This story was written by Staci D. Kramer.
Warner Music Group (NYSE: WMG) signed on for the Cisco (NSDQ: CSCO) Eos white-label social networking service in a dip-the-toe way in January. Now the label is putting the whole foot in the water by expanding its deal beyond sites for two artists to five, promising to add a dozen by the end of the year in an expansion announced Wednesday from the top of the companies in a high-profile show of support by Cisco CEO John Chambers and WMG CEO Edgar Bronfman, Jr. Warner can add an unlimited number under the terms of the rev share deal. No specifics on numbers though, either the financial kind or the the traffic variety.
I couldn’t make the TelePresence press opp with Chambers and Bronfman but spoke with Cisco’s Dan Scheinman about where Eos stands and why having only one partner so far works—for now.
—The pitch: Scheinman, who has been responsible for Eos since it was just a PowerPoint deck in January 2007, has it down pat: “This is about content and tech coming together trying to create value. Too often it’s about technology destroying value and competing with content.” Eos is designed specifically for media and entertainment.
—WMG’s potential revenue steams: Cisco announced Warner Music as its first partner for Eos at CES in January with two sites, what Scheinman calls a “let’s see if we like each other” phase. It gave hardware-centric Cisco a chance to launch the software-based service with a high-profile media and entertainment company while testing the technology and how it would scale and Warner a chance to experiment. Now that WMG is scaling both in traffic per site and in the number of sites, the major label sees four potential revenue streams: an enhanced site experience, ticketing with enhanced experience, subscriptions, and advertising/sponsorships. Bronfman says a limited edition CD Paramore’s site for $40 is outselling the standard 13-1. The edition of brand new eyes includes the CD plus bonus tracks, Hayley Williams’ 40-page handwritten journal of lyrics, exclusive photo cards, a deluxe vinyl 7”, an album booklet, poster, numbered certificate and a “making of” DVD. (I don’t think Bronfman said how much it costs WMG to produce the enhanced edition.)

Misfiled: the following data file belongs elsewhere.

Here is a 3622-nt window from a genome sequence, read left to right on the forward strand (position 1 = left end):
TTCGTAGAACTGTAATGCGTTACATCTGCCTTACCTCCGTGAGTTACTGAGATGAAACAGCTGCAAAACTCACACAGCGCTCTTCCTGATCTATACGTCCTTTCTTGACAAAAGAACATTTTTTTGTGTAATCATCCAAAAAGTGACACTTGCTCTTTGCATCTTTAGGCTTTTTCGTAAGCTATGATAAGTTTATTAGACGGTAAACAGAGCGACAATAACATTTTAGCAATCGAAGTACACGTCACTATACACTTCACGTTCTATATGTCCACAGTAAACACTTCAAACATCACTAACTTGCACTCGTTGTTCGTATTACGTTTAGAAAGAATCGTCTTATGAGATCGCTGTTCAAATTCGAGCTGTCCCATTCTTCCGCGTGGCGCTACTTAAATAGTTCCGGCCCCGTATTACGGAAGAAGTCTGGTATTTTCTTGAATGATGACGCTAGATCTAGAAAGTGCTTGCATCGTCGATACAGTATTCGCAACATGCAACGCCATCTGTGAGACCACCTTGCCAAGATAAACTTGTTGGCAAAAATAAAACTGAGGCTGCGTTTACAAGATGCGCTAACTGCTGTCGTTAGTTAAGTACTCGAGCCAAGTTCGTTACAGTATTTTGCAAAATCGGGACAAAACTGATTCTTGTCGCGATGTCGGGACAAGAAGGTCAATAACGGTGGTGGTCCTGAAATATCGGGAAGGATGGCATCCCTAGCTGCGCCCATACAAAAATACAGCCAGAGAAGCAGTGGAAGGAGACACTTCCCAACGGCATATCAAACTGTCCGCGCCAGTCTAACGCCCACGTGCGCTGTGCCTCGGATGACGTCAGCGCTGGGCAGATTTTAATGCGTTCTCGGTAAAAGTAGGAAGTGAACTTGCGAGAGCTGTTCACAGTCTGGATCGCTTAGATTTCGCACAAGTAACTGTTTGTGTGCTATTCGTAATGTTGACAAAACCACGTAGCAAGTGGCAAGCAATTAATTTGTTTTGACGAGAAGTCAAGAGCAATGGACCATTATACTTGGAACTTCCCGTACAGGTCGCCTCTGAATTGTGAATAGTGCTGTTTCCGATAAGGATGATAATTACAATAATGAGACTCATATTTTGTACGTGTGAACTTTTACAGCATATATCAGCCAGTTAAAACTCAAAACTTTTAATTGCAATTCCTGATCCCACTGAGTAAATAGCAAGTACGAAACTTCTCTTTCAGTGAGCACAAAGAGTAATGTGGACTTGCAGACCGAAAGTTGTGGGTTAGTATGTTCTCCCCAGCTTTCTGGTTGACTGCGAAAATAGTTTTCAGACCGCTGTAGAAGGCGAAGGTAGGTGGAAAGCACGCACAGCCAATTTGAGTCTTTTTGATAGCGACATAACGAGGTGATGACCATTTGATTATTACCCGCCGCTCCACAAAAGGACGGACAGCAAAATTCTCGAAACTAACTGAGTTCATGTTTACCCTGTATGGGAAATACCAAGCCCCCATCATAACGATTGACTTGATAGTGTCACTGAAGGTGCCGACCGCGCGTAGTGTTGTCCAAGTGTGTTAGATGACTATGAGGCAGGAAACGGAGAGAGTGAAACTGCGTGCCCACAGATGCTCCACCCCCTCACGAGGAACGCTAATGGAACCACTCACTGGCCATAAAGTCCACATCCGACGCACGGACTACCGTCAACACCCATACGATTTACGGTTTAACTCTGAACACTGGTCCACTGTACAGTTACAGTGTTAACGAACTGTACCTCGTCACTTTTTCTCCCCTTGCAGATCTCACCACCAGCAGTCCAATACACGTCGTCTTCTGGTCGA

—More partners?: When I asked about WMG still being the only partner, Scheinman said they’d always viewed Warner as an “early adopter” and that they’re in “active discussions” with others. “On the customer front, we clearly want to be across media (not just music). Our goal is to be able to work with folks in movies and sports and TV.”
—Eos, VeVo and the social net ecosystem: Bronfman sees upcoming music video site VeVo and his EOS-based sites as complementary, not competitive, the idea being that VeVo is about aggregating video, not about the artists. For Scheinman, Vevo, Facebook, MySpace and other social nets are all potential playmates. “These things all can live together and the key is about making them all live together. Potentially Eos could become a distribution hub into these things or videos in a single player. Facebook and MySpace both are open platforms that allow for apps. We could build an app from the artist site that lives in Facebook.”
—Competition: Cisco has competitors at two extremes for Eos:white-label social net Ning and the kludge companies have cobbled together. What’s the difference between Ning and Eos in his view? “The best analogy—Ning becomes the factory. They control the customer data, they sit between you and the user. We let customers build the factory.” Companies own all their own consumer relationships, copious data and create the look, the feel, the customization. Warner says it’s five times faster than their in-house solution to build an Eos site.
—Timeline: While it may look to the outside like Eos is moving slowly, for Scheiman it’s as lighting fast as a mega-corp can get. Nothing but Powerpoint in January ‘07, acquired engineers soon after and 20 months later had sites up and running. Pushed about what’s next, Scheinman says it’s still early innings—and those early innings include adding customers. The middle innings are for increasing the value of each user. No real timeline though.
By Staci D. Kramer